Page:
- The National Evaluation System for health Technology (NEST) Coordinating Center is ramping up efforts to be capable of accepting data projects from external stakeholders by the end of 2019, its executive director, Rachael Fleurence, told stakeholders Thursday at the Medical Device Innovation Consortium's Annual Public Meeting.
- The effort to move NEST to a sustainable business model where companies pay to utilize its data capabilities for research purposes comes after two rounds of test cases sought to evaluate if real-world data from network collaborators such as Mayo Clinic and Mercy could be used to support premarket submissions, label expansions or postmarket surveillance.
- Center for Devices and Radiological Health Director Jeff Shuren touted the forthcoming launch as a major accomplishment, saying the launch of NEST 1.0 represents the amalgamation of a number of different efforts. The chief regulator encouraged companies to start having conversations with NESTcc if they have research questions.
In tandem with the effort to launch its business case by the end of the year, the NESTcc Task Force is currently developing an active surveillance roadmap it aims to issue for public comment this fall, Fleurence announced.
The task force, made up of members from the American Medical Association, FDA, HealthCore, Yale, Vanderbilt University, Johnson & Johnson, Evidation Health and Lahey, received $3 million in funding from the agency to lay out a high-level foundation for the safety surveillance goals of NEST.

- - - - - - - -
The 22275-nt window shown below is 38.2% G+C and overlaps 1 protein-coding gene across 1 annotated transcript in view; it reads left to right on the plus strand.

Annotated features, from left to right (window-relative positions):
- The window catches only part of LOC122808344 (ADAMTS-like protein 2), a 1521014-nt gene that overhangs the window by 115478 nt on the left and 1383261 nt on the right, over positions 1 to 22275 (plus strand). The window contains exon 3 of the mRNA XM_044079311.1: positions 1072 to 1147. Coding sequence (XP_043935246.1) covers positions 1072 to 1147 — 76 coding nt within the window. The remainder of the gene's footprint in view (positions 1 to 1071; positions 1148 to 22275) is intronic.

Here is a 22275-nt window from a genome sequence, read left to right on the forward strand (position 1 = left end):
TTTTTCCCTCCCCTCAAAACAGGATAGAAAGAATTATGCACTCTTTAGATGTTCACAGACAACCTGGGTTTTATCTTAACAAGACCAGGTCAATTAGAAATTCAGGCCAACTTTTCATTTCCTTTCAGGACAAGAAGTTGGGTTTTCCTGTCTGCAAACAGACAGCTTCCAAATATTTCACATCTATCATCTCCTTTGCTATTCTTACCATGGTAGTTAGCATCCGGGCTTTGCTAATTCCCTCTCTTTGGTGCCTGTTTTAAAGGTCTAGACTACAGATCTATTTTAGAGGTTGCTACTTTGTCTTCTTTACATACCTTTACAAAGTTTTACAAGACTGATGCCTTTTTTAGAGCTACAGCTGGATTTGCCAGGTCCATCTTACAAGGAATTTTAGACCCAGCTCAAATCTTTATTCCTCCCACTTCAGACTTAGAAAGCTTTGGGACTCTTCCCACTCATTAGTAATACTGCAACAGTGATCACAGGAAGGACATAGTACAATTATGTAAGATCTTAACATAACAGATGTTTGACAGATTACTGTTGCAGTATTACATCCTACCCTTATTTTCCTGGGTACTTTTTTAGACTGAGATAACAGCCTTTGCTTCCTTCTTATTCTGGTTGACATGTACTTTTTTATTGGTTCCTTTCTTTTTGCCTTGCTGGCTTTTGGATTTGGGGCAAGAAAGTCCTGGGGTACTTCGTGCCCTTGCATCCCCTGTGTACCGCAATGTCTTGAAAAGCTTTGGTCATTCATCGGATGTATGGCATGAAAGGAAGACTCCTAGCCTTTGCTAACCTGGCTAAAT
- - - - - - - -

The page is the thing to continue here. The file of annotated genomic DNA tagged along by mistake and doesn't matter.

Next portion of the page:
The roadmap aims to identify who the initial users will be, products and services, user experience goals, infrastructure and operations, data quality and methodology aspects and future directions for active surveillance activities.
Fleurence told stakeholders NEST will focus on refining the network's active surveillance safety signal abilities in 2019. For 2020, it aims to actively utilize its ability to detect safety signals.
Shuren noted the additional data being generated outside of a clinical context will help FDA better oversee the device landscape.
"For us, data is the lifeblood for what we do," Shuren said. "Having more robust data generated across the total product lifecycle of a product is critically important for us to make the right decisions and provide support to industry."
Four companies already approached NESTcc at the MDIC meeting, expressing interest in using NEST to answer research questions, Fleurence told MedTech Dive. While pricing for its services has not been set, NESTcc has been working on a general pricing schedule based on sample size, timing and how difficult a company's question is to answer.
"We've been given our marching orders for a while, that we have to pivot into the business case, so we've been planning for it for a while, putting the pieces in place," Fleurence said. "It's going to be case-by-case for a while for the most part. We know observational studies will be cheaper; the prospective studies will be more."
Companies interested in bringing unsolicited projects to NEST will first engage with the coordinating center to determine pricing structure, terms and conditions and what data network assets are needed. After launching with the identified network collaborators, companies would be expected to execute the project while engaging with the NESTcc and FDA point of contact. Upon completion of the project, they would be expected to participate in publication and dissemination opportunities and engage with regulators for product-specific submissions.